The flu vaccine for children is given as a single dose of nasal spray squirted up each nostril.
Not only is it needle-free, the nasal spray works even better than the injected flu vaccine with fewer side effects. It’s quick and painless and will mean your child is less likely to become ill if they come into contact with the flu virus.
Why are children being offered the flu vaccine?
Flu can be very unpleasant for children. They have the same symptoms as adults – including fever, chills, aching muscles, headache, stuffy nose, dry cough and sore throat lasting up to a week.
Some children develop a very high fever or complications of flu such as bronchitis, pneumonia and painful middle ear infection. They may need hospital treatment, and very occasionally a child may die from flu. For children with long-term health conditions such as diabetes, asthma, heart or lung disease, getting flu can be very serious as they are more at risk of developing serious complications.
Are there children who shouldn’t have the flu vaccine?
There are a few children who should avoid the nasal spray flu vaccine.
It’s not suitable for children who have:
a severely weakened immune system
severe asthma (children with mild or moderate asthma are able to have the flu nasal spray)
active wheezing at the time of vaccination
How does the flu vaccine for children work?
The nasal spray vaccine contains flu viruses that have been weakened to stop them causing flu.
It will help your child build up immunity to flu in a similar way as natural infection (but without the symptoms).
Because the main flu viruses change each year, a new nasal spray vaccine has to be given each year, in the same way as the injectable flu vaccine.
Most children only need a single dose of the nasal spray.
Is the flu vaccine safe for children?
The flu vaccine for children has a very good safety profile. It’s been widely used in the US for more than 10 years and no safety concerns have been raised so far.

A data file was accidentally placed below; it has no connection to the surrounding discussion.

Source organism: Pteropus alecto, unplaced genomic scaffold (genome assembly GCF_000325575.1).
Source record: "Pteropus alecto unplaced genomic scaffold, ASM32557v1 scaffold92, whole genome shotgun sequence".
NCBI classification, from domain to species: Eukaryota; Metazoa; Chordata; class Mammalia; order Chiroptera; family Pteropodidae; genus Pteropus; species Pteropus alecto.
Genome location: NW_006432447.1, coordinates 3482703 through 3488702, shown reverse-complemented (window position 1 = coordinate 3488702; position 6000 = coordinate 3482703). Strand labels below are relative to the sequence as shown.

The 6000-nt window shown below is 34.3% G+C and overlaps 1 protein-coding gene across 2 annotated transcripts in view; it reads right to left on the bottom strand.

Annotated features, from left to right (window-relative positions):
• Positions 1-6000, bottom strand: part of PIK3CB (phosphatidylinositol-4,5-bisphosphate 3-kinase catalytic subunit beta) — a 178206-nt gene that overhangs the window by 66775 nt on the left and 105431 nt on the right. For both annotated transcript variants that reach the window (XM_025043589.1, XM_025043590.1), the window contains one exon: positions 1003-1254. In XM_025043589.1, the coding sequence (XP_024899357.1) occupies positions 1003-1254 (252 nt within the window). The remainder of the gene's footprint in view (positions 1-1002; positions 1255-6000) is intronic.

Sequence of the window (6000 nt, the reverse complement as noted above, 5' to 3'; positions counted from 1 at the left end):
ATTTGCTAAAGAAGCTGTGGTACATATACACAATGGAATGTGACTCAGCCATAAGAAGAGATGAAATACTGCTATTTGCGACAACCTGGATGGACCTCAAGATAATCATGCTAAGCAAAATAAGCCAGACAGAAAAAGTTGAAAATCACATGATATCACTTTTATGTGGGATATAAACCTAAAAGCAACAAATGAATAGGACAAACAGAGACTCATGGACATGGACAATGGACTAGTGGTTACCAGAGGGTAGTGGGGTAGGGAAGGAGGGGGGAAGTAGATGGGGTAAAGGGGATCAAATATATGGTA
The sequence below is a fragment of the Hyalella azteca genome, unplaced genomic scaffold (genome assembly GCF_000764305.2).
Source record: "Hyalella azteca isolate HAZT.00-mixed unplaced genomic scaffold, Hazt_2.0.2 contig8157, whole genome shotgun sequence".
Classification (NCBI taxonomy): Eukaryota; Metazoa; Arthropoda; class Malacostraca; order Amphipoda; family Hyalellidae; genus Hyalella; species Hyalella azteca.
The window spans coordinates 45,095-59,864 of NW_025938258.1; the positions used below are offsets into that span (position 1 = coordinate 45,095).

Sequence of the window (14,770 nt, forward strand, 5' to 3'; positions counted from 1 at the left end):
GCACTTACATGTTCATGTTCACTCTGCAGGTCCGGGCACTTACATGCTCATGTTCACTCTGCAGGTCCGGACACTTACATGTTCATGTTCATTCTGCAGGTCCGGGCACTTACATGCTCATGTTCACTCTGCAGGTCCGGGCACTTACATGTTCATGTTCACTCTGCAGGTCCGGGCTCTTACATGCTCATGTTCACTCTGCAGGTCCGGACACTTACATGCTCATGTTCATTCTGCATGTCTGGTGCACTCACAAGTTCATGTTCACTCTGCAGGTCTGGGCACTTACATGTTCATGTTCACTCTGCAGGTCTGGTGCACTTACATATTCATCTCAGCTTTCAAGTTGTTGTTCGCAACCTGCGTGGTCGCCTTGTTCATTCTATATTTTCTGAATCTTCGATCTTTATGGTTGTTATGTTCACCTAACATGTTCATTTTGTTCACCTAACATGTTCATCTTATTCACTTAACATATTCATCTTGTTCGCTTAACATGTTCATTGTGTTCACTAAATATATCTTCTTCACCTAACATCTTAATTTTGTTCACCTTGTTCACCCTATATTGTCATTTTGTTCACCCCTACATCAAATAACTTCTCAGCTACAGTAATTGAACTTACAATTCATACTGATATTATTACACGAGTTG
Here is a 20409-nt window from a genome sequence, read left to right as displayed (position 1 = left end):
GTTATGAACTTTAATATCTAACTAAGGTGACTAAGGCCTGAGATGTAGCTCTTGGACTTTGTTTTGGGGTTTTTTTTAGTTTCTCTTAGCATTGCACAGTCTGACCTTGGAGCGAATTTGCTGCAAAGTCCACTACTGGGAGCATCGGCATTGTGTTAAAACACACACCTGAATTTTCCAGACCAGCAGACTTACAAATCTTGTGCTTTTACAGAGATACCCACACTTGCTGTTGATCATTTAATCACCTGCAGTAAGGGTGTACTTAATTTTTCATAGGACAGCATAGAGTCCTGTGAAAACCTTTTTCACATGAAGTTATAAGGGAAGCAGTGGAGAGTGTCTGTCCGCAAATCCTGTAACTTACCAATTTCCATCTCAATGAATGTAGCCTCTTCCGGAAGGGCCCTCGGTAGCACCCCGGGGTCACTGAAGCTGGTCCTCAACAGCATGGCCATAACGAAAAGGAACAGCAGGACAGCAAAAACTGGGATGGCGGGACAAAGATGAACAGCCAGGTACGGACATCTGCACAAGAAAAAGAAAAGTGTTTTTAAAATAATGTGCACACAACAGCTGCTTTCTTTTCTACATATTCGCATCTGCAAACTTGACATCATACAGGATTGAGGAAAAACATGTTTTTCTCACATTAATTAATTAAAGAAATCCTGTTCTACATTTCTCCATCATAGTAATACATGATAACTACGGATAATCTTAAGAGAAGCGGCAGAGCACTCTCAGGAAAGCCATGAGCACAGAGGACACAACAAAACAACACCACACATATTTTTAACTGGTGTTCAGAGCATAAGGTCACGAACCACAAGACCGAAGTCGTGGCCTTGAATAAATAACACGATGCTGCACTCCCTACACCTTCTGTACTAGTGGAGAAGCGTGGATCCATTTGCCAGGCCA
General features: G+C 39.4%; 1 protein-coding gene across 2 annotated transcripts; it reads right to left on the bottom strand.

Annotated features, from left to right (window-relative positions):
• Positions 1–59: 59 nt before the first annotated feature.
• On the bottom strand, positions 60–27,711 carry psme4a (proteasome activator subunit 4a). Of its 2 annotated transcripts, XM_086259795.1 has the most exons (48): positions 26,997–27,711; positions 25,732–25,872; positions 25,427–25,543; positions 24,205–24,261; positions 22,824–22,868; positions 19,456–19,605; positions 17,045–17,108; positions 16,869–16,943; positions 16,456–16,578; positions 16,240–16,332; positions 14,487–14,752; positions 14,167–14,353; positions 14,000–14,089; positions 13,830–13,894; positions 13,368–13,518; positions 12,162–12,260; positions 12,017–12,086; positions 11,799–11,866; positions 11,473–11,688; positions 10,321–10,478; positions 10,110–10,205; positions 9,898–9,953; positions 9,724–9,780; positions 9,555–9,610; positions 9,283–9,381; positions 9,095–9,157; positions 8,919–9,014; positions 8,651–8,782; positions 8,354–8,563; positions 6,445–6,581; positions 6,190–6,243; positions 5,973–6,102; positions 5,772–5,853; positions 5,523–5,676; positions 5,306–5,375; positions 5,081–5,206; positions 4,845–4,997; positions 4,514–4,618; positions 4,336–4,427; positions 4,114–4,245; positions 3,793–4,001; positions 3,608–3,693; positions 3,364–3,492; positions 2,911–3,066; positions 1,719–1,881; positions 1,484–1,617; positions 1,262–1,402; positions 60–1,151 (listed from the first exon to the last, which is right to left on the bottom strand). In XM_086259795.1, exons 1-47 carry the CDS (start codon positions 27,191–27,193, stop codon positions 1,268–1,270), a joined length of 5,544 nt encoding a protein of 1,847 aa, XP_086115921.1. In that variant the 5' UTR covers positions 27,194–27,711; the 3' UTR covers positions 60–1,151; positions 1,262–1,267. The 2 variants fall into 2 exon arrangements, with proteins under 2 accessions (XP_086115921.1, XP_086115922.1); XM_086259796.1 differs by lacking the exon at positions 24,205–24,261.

What are the side effects?
The nasal spray flu vaccine has very few side effects, the main one being that children may have a slight runny nose for a short time. Other possible side effects include:
feeling slightly unwell
loss of appetite
Rare side effects from the nasal flu vaccination:
As with all vaccines, there’s a very small chance of a severe allergic reaction (known medically as anaphylaxis). The overall rate of anaphylaxis after vaccination is around one in 900,000, so slightly more common than one in a million.
Anaphylaxis is very serious but it can be treated with adrenaline. When it happens, it normally does so within a few minutes of the vaccination.
Staff who give vaccinations have all been trained to spot and deal with anaphylactic reactions and children recover completely with treatment.
More Nasal Flu vaccine FAQs – http://www.nhs.uk/conditions/vaccinations/pages/child-flu-vaccine-questions-and-answers.aspx
Find NHS information on the children’s nasal flu vaccine here: https://www.nhs.uk/conditions/vaccinations/child-flu-vaccine/ and
Find University of Oxford Vaccine Knowledge Project information here: http://vk.ovg.ox.ac.uk/nasal-flu-vaccine
Watch the Flu Heroes – Nasal Flu Spray video on YouTube – https://youtu.be/1jHWwm8NQUw
Protecting Your Child Against Flu – https://www.gov.uk/government/uploads/system/uploads/attachment_data/file/431953/9312_PHE_Protecting_Child_Flu_DL_10_web.pdf
Leaflets in other languages – http://www.immunisationscotland.org.uk/publications/index.aspx
Vaccine Knowledge – http://www.ovg.ox.ac.uk/vaccine-knowledge-home
Oxford Academic Health Science Network Flu page – http://www.oxfordahsn.org/our-work/clinical-networks/children/childrens-flu-information-and-immunisation-201516/zone-1-parents-and-children/